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Prince Philip was Queen’s rock: The Duke and the Queen’s 73-year marriage remembered

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To mark the happy occasion, the couple was photographed reading a card made by their great-grandchildren Prince George, Princess Charlotte and Prince Louis – Kate and Prince William’s sons and daughter.

The Queen once described the Duke of Edinburgh as her “strength and stay”, and sources who have had the rare chance to see the pair’s playful nature previously told how the two were “remarkably open” with each other – and the Queen regularly sought her husband’s input on matters outside of the constitution.

The pair began writing to each other when Princess Elizabeth, was 13-years-old.

After years of courting, they waited until the princess turned 21 before officially announcing their engagement at the request of Elizabeth’s father, King George VI.

Princess Elizabeth and Lieutenant Philip Mountbatten married at Westminster Abbey on November 20, 1947.

Their marriage ceremony was broadcast on the radio to 200 million listeners worldwide.

The Queen and the Duke remained devoted to each other throughout the enormous social change, leaps forward in technology and the decline of British influence over Commonwealth nations.

At the time of their marriage, Britain was still reeling from the impact of the Second World War.

When King George VI died on February 6, 1952, the couple were abroad in Kenya and Philip was the first to break the news to his wife.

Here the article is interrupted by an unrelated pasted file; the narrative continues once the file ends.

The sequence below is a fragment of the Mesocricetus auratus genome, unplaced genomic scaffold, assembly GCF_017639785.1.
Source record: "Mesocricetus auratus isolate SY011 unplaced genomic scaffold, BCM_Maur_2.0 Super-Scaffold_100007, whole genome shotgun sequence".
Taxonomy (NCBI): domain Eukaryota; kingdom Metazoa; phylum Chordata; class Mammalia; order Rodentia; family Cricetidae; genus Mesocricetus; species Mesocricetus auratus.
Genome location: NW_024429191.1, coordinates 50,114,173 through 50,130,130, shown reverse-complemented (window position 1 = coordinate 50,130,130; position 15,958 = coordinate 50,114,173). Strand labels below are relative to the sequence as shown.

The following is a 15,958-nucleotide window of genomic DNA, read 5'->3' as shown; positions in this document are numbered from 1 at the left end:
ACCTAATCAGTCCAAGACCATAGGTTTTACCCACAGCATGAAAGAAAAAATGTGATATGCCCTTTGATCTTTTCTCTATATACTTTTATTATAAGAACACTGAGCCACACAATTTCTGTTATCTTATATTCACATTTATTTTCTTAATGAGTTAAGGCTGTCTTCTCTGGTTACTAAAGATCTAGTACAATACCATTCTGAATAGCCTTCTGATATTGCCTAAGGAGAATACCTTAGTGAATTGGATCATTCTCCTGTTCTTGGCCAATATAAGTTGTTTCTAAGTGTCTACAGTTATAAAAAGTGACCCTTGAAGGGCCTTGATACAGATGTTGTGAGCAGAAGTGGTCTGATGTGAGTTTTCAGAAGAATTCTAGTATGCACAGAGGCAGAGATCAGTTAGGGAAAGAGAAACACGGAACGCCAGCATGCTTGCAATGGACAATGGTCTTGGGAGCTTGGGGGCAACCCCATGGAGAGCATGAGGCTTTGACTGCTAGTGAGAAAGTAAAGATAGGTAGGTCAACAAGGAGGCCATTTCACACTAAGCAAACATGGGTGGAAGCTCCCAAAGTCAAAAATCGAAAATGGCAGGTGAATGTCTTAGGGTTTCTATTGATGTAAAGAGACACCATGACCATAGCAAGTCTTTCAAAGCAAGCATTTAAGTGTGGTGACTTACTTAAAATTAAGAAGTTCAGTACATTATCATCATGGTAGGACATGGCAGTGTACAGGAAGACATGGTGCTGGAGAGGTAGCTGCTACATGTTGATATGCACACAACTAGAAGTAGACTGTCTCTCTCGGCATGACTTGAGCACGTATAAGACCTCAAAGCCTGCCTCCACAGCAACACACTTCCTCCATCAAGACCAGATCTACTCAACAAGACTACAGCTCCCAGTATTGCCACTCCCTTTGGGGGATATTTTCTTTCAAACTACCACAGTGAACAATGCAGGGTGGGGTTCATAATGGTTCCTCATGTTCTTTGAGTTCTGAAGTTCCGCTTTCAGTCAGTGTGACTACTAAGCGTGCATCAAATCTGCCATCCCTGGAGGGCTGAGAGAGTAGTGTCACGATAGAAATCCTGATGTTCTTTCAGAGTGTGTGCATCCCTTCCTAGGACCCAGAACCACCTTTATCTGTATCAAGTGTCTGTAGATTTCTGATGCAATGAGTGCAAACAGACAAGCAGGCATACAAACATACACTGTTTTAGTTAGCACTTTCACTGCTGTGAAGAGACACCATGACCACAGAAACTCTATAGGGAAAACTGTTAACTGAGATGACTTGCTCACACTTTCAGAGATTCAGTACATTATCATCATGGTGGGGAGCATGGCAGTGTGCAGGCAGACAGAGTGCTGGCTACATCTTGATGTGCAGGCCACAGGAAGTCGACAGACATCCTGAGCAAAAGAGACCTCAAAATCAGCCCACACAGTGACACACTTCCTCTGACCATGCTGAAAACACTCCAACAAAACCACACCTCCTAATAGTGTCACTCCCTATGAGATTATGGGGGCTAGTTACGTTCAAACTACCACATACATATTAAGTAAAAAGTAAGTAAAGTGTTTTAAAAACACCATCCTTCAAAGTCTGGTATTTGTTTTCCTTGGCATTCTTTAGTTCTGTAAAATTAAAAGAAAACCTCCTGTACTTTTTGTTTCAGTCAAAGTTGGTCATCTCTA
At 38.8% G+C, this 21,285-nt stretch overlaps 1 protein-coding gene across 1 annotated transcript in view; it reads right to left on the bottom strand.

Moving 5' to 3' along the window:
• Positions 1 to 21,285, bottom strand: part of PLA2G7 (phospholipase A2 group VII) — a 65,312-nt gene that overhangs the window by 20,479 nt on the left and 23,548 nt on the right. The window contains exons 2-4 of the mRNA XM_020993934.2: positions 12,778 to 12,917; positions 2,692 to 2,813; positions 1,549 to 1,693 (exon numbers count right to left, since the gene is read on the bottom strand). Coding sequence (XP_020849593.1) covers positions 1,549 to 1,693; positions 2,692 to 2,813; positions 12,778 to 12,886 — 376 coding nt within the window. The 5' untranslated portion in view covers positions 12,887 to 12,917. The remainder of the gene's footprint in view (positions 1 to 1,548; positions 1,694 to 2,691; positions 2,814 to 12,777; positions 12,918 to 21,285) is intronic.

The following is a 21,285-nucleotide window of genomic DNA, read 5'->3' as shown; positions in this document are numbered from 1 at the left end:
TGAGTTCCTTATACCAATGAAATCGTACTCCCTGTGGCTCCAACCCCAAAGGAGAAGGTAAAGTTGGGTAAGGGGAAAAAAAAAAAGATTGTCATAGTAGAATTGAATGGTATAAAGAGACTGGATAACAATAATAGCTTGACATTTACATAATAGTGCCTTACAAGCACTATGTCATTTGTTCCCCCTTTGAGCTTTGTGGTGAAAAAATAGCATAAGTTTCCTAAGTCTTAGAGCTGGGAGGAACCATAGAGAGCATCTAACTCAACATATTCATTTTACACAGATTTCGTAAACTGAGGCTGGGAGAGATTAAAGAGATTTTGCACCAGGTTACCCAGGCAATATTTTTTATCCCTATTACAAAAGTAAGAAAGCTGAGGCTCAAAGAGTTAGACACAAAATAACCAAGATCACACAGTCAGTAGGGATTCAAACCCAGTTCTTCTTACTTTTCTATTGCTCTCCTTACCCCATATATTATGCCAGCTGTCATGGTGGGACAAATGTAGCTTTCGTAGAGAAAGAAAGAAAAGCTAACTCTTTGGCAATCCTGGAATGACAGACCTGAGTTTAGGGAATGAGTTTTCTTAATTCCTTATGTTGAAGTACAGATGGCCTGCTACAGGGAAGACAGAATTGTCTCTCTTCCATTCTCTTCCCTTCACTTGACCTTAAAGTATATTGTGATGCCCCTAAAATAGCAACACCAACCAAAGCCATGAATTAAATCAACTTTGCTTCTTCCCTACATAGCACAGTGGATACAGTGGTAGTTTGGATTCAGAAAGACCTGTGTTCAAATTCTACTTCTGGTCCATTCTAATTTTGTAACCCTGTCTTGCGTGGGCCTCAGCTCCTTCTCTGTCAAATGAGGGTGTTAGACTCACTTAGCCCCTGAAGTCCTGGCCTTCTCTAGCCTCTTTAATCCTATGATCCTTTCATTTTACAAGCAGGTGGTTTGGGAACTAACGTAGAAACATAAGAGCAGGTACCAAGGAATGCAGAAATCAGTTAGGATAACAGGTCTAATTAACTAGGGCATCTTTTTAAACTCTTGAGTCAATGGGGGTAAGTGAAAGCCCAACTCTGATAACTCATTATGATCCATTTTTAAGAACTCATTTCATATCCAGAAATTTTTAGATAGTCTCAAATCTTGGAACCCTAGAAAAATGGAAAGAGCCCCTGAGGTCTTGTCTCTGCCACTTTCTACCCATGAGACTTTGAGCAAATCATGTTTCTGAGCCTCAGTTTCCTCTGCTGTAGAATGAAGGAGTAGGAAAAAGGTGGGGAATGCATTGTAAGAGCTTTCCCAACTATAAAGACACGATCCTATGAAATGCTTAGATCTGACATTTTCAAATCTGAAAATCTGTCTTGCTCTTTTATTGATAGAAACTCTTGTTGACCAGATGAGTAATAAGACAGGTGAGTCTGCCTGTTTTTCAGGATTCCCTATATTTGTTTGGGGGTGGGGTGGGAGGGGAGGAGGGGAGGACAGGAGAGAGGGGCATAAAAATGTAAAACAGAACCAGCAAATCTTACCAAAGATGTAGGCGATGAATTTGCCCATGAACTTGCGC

After learning of the death from a journalist, Philip took Elizabeth on a walk in the grounds of the Treetops hotel where he told his wife her father was dead and she was now Queen.

The couple had four children together, two of which – Charles and Anne – were born before Elizabeth ascended the throne.

In the years after her father’s death, the family welcomed two new arrivals: Andrew (in 1960) and Edward four years later.

In honour of their 50th anniversary, the Duke gave a speech in which he described what he thought made their relationship work.

He said: “I think the main lesson that we have learnt is that tolerance is the one essential ingredient of any happy marriage.

“It may not be quite so important when things are going well, but it is absolutely vital when the going gets difficult.

“You can take it from me that the Queen has the quality of tolerance in abundance.”

To mark her 90th birthday – and Philip’s 95th – a series of portraits of the couple were commissioned by Vanity Fair.

The Queen publicly paid tribute to her Philip during a lunch at Banqueting House in London marking their Golden Wedding anniversary, saying: “He is someone who doesn’t take easily to compliments but he has, quite simply, been my strength and stay all these years, and I, and his whole family, and this and many other countries, owe him a debt greater than he would ever claim, or we shall ever know.”

And Philip was more than happy to support his wife. He once said: “My job first, second and last is never to let the Queen down.”

Courtiers revealed  in 2017 the Queen frequently asked: “What does Philip think?”

One said: “There is a lot that comes across her desk.

“She is not the sort to zero in and peel the skin of the onion away until you get to the heart of it.”

Martin Charteris, an advisor to the Queen, previously offered a rare glimpse into the nature of the monarchy’s relationship.

He said: “Prince Philip is the only man in the world who treats the Queen simply as another human being.

“And of course, it’s not unknown for the Queen to tell Prince Philip to shut up.

“Because she’s the Queen, that’s not something she can easily say to anybody else.”

Simon Lewis, a member of the Palace communications office, recalled in 1998 that “my abiding impression was how remarkably open they were”.

He said: “By the interaction between the two of them, how comfortable and easy they were, and how they had both thought about this role together.” 

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